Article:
Transgender Media Coverage: Real-World Consequences

Dr Amber Keenan, Clinical Psychologist and Gender Specialist

Posted 25.09.2021

I think it’s fair to say that until the Keira Bell case (Bell v Tavistock), most people had never heard of puberty blockers.  Now, they have become part of casual conversation; a highly politicised talking point seemingly apt for dinner parties, watercooler moments and the school gates.

Puberty blockers.  Surgeries.  Regret.  Detransition.  These words have become commonplace.

Gonadotrophin-releasing hormone (GnRH) antagonists, known as puberty blockers, cause the body to stop producing sex hormones.  They are sometimes prescribed within a gender service to delay or prevent puberty, to “buy time”, so that gender questioning individuals can consider their position.

Whether puberty blockers should be an option, or not, to young people is a point of contention.  Some sections of the media would have us believe that thousands of naïve children are being put on blockers seemingly against their will, by overzealous prescription-wielding niche specialists.

A BBC investigation found that 267 people under the age of 15 started using blockers between 2012 and 2018.  Two hundred and sixty-seven.  Over six years.  It is not to say that this number is insignificant, but is it proportionate to the tone of the recent coverage?  What are the effects on unconscious attitudes to transgender identity?

LGBTQ+ hate crime is disproportionately on the rise in the UK.  The Transphobic Hate Crime Report (2020) found that in the past 12 months 4 out of 5 respondents had experienced a form of transphobic hate crime.  1 in 4 had experienced physical transphobic assault or threat of physical assault.  Nearly 1 in 5 experienced sexual assault or the threat of sexual assault.

Anti-blocker and detransition campaigners can be sensible, educated, intelligent and even well-meaning.  However, some may fail to see that broad-brush negativity can fuel transphobia and stigmatise one of the most marginalised groups in society.  There are real-world consequences to distorted public debates.

It is estimated that approximately 0.6% population may identify as transgender but the number of trans and non-binary people accessing services at Gender Identity Clinics in the UK is much smaller than this.  It is typical to wait two to three years for a first appointment in a gender clinic in the UK.  This comes nowhere close to the 18-week referral to treatment standard set out by the NHS.

Gender diverse people are disproportionately disadvantaged in the access to gender affirming care, despite evidence indicating that transgender identity-recognition develops analogously to that of cisgender children.  One study highlighted that 75% of transgender male and female adult participants could tangibly trace their gender dysphoria to age 7 or younger (Zaliznyak et al., 2020).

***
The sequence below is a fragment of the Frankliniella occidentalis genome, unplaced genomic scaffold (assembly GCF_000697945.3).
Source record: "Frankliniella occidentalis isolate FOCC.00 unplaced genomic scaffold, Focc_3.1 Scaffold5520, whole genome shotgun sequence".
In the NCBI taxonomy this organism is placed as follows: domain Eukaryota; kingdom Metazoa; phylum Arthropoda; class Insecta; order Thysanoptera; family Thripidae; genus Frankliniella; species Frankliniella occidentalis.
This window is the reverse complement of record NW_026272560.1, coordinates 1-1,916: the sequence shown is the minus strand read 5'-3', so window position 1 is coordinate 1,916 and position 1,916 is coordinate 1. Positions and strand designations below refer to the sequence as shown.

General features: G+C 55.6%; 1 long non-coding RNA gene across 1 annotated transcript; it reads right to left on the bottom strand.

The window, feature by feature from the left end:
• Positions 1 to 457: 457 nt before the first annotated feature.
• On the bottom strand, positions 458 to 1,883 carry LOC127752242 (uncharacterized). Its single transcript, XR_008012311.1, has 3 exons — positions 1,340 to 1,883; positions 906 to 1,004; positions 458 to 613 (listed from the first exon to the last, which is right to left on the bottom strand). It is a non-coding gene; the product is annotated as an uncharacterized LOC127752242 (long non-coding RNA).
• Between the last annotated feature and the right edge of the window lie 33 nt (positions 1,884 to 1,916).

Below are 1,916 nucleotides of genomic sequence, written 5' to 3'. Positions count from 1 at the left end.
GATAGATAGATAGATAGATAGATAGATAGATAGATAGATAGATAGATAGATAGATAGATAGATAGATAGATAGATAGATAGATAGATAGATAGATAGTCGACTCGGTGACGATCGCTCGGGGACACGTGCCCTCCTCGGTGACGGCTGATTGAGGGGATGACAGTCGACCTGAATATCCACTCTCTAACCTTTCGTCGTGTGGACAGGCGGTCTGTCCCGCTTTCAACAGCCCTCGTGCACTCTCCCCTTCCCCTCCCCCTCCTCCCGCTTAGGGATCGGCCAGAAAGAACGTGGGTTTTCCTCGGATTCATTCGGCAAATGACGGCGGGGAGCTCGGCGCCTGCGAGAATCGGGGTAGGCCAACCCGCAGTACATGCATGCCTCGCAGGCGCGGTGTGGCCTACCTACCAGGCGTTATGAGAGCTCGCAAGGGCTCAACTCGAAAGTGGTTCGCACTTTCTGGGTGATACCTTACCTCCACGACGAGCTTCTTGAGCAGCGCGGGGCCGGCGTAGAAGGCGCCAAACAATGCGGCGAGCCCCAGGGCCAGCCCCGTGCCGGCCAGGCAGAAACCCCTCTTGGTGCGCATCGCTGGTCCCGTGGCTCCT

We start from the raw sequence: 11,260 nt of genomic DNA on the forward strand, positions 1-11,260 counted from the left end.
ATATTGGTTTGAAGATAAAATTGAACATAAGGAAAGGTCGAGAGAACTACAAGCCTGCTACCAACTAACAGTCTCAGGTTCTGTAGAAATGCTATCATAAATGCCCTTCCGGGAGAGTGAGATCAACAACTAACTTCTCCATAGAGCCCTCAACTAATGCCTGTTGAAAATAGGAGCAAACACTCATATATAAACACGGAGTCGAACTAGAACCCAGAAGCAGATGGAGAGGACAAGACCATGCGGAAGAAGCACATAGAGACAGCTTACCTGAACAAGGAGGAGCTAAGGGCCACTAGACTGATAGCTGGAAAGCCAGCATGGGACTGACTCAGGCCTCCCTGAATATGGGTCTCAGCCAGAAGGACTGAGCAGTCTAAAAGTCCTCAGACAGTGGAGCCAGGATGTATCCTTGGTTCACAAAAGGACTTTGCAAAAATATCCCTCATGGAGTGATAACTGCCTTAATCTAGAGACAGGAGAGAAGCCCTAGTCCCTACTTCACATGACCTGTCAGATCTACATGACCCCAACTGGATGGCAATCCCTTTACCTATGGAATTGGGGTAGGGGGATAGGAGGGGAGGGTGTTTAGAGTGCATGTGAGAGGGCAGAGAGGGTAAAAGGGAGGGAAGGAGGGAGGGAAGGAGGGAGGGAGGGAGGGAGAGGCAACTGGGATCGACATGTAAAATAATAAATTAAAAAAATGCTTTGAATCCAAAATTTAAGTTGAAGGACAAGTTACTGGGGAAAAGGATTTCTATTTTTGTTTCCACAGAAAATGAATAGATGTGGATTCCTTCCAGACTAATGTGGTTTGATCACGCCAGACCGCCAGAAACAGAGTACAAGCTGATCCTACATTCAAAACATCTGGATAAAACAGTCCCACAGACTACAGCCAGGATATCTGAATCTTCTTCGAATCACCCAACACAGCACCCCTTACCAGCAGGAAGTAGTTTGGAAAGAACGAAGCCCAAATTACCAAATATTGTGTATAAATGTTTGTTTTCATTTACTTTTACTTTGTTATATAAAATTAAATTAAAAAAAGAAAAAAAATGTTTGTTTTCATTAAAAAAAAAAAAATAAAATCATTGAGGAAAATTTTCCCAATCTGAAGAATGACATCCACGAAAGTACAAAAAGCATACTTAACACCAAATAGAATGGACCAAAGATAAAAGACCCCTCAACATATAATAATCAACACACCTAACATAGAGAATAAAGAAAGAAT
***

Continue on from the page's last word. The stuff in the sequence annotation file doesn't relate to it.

Reisner et al. (2016) found rates of depression and anxiety in people with gender dysphoria to be as high as 52% and 38% respectively.  These figures compare to 19.7% of the cisgender population suffering from depression (Mental Health Foundation, 2019).

The Stonewall Trans Britain Report (2018) notes that 48% of trans people have attempted suicide, while 89% have considered suicide, and 72% have self-harmed at least once (Bachmann and Gooch, 2018).  A recent study from Harvard Medical School (Turban et al., 2020) of 20,619 transgender adults found that 90% of those who wanted, but were unable to access, puberty blockers experienced suicidal ideation.  For those who were able to access puberty blockers, the prevalence reduced significantly to 75%.

Transgender (and non-binary) identity is not a mental illness, lifestyle choice or social contagion.  Its existence is not something to be “debated” any more than we can debate the existence of gravity.  The case of Keira Bell is an undeniably sad one, about which media coverage must play an important role.  Yet, we have an ethical responsibility to dispense with the moral panics and provide balanced unbiased reportage so that this complex issue can be better understood.


About the Author

Dr Amber Keenan is a clinical psychologist and gender specialist. For training, consultation or supervision for your business, school or organisation, contact her directly via her website: 

Understanding Gender Dysphoria: An Introductory Workshop for Therapists

Amber does not carry out individual gender assessments (for diagnostic, hormone or surgical purposes) in her private practice due to a conflict with her NHS gender identity clinic role.

Blog post originally posted on Aberdeenshire Clinical Psychology website, and reposted with permission from Dr Amber Keenan.

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